3-point shooting - The Tar Heels were a respectable 36.8% (7-19) from beyond the arc, a percent they can live with if they can convert more layups. Felton had what Doherty called a "break out game" from the perimeter by shooting 4-6, and McCants drilled two huge 3s late in the game and finished 3-7 on the night.

Fans - The fans that showed up were excellent. That may have been one of the top five non-Duke game crowds at the Dean Dome in some time. They were into the game from the outset and sensed the intensity on the floor. In fact, many sections in the lower bowl were on their feet for a good portion of the second half. It's unfortunate though that only 17,451 people showed up.

49-0 - The Tar Heels are now 49-0 at home against Clemson.

BAD

Another drought - UNC went 6:18 near the end of the first half with just four points while the Tigers were roaring, and cutting UNC's 15-point margin to nothing. Carolina also went 6:13 without a point in the second half, and in the process saw a 43-39 lead turned into a 49-43 deficit. The droughts, which occur in nearly every game, come at various times. There is no consistent time in the game when the Tar Heels go into the tank. Tuesday's droughts may or may not have had much or anything to do with McCants being on the bench in foul trouble. The fact is, they have been through many previous droughts with him on the floor. It appears to be more a team wide problem, an execution problem, and perhaps a focus problem. In other words, it's a problem!

Carolina opened the game with tremendous movement away from the ball and timely passing. The game tape will reveal that not to be the case during the empty stretches. Also, their spacing is terrible at times.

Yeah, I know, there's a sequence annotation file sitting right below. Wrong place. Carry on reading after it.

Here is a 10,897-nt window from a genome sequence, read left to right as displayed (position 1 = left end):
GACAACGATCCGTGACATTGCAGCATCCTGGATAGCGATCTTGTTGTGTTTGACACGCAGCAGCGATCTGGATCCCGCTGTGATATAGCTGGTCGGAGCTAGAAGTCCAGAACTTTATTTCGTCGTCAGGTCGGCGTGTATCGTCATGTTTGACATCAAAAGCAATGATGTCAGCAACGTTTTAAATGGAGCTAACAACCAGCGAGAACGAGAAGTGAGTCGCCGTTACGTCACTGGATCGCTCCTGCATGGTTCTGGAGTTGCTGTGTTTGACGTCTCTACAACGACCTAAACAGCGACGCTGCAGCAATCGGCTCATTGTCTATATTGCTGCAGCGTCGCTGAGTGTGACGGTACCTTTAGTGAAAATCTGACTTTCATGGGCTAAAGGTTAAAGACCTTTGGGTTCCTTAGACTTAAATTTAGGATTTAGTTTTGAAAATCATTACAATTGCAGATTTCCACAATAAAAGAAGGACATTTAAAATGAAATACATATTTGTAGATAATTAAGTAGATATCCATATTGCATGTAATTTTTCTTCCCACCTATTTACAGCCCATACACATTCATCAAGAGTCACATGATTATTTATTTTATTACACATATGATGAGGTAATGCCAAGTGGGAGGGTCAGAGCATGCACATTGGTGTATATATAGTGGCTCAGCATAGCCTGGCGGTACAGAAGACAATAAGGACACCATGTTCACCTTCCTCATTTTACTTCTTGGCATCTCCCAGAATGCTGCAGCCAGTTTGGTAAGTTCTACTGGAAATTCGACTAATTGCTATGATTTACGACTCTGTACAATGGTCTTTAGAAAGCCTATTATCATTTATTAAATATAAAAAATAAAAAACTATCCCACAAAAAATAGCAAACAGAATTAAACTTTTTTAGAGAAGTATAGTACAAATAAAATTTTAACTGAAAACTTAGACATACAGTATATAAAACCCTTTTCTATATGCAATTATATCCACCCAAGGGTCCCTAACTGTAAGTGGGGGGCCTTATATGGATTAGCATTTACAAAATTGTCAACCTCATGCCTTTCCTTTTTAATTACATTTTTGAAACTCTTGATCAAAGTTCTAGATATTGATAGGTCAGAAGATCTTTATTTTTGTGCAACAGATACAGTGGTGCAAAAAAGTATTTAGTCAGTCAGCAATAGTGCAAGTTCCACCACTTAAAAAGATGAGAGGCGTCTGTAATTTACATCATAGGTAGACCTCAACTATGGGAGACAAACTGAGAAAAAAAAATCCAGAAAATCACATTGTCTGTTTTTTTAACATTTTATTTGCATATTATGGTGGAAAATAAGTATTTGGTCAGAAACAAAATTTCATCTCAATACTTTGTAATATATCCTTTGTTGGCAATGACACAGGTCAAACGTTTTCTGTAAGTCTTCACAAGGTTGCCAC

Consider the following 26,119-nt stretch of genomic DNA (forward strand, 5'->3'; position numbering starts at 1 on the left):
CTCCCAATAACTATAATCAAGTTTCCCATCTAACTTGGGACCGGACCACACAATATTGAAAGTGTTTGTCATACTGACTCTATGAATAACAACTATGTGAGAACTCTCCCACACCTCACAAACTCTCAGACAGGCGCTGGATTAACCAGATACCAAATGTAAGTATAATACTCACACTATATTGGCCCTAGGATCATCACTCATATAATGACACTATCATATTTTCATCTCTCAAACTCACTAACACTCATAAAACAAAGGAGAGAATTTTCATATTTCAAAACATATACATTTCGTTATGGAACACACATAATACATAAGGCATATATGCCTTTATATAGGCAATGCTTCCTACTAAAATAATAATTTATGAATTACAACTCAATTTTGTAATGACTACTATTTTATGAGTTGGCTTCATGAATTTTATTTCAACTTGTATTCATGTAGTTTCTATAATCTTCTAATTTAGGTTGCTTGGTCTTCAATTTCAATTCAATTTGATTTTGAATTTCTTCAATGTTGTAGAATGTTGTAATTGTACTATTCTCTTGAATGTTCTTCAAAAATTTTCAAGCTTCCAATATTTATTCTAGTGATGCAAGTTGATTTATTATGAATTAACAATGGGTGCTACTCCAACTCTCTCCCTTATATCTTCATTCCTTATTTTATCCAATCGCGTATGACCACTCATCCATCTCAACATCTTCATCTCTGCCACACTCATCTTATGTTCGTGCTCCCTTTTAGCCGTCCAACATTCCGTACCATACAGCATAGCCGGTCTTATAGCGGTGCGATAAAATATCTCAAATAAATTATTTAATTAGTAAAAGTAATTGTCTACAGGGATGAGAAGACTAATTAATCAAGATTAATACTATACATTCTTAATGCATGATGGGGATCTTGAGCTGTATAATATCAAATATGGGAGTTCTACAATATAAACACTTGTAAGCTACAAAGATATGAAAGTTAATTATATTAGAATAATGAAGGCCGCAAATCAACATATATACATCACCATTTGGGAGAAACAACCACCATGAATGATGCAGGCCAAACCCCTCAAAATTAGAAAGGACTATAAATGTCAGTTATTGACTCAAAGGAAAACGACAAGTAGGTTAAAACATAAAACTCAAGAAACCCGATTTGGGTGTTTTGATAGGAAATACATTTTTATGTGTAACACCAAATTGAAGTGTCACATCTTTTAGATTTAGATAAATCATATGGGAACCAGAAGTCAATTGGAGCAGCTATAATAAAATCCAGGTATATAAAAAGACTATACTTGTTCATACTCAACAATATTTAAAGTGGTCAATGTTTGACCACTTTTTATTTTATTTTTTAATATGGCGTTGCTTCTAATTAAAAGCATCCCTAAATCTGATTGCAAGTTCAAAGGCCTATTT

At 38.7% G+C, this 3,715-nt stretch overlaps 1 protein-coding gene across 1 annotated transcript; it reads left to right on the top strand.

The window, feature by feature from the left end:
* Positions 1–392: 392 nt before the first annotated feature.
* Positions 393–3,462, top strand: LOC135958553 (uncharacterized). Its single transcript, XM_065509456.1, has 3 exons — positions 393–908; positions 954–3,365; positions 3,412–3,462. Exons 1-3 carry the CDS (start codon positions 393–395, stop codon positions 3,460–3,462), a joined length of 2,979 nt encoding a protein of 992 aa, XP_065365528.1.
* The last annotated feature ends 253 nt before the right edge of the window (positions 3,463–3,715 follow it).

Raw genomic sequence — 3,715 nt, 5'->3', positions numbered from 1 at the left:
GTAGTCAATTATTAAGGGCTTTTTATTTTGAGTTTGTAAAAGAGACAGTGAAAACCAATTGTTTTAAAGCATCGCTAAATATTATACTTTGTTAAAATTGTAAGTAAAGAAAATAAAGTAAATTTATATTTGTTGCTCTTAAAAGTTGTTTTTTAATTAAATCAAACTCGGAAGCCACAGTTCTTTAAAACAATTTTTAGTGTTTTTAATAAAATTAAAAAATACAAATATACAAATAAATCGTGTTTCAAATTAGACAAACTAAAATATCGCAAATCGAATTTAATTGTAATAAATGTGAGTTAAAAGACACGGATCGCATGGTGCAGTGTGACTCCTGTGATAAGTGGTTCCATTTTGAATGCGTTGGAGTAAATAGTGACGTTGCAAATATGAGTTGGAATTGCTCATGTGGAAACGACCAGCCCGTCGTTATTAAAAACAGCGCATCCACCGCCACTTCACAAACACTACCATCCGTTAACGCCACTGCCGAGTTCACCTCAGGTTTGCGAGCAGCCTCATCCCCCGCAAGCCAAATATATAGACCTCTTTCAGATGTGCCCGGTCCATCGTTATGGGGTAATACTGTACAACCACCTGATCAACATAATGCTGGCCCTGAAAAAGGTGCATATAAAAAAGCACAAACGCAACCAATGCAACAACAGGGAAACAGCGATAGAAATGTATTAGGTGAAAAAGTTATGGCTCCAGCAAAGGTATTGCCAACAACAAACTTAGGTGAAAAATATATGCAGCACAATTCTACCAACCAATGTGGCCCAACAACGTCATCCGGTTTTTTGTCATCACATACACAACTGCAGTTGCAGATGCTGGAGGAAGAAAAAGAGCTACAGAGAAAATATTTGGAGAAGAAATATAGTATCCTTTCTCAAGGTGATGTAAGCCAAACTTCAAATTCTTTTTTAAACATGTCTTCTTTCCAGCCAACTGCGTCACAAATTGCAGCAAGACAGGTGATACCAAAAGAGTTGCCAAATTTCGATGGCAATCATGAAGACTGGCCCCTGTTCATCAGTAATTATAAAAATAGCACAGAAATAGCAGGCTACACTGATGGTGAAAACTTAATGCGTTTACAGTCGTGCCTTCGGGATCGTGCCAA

Free throws - The Heels didn't go according to form on Tuesday. Coming of a poor free throw effort at Virginia, it was assumed Carolina would shoot well against the Tigers. Nope. UNC was a miserable 9-16 (56.3%) from the charity stripe. Had they been more accurate, especially when missing three of five prior to McCants' two huge 3s, Felton's free throws may not have been crucial.

Attendance - As mentioned earlier, the 17,451 fans that showed up were terrific, but for there to be 4,000 empty seats for a conference game, especially with the streak on the line and these young kids needing support from their fans, is inexcusable. A program of this stature should never have trouble selling out any game, especially an ACC contest.

Assists/turnovers - The Tar Heels notched a rare win despite having more turnovers (16) than assists (14). Will Johnson, who otherwise played well, had three turnovers in nine minutes. Felton had four and Williams and Jackie Manuel had a pair each.

Early lead wiped away - The Hees went up 27-12 with 8:17 left in the first half but saw the lead crumble, with Clemson eventually moving ahead at 32-31 with 2:15 remaining before intermission. Carolina has often gotten out to big leads only to see them disappear. McCants' foul trouble and Felton's ill stomach certainly contributed to Tuesday's troubles, but nevertheless, it's an issue that must be improved.

Field goal % - Although it was the Heels' best shooting night from the floor in six games, they still made just 43.1% (25-58) of their shots. Melvin Scott was only 1-7 off the bench and Jackie Manuel, whom he usually shares a position, was only 2-6. The Heels missed/had blocked at least six layups.

Bench scoring - The bench totaled only five points and just one field goal (Scott) in 51 minutes of action. They combined for no assists but six turnovers, but did collect nine rebounds. As a group, bench players were 1-10 from the field.

UP NEXT

The Tar Heels entertain Connecticut on Saturday at 5 p.m. The Huskies are a national power, but the game offers UNC an excellent opportunity to make some noise with a victory. The game will be televised by ESPN.


Senior writer Andrew Jones is in his seventh year with Inside Carolina. He also covers the ACC for the Wilmington Star-News. He hosts a late afternoon radio show on ESPN Radio, WMFD AM630 in Wilmington and can be reached via e-mail at: AndrewJones@AM630.net.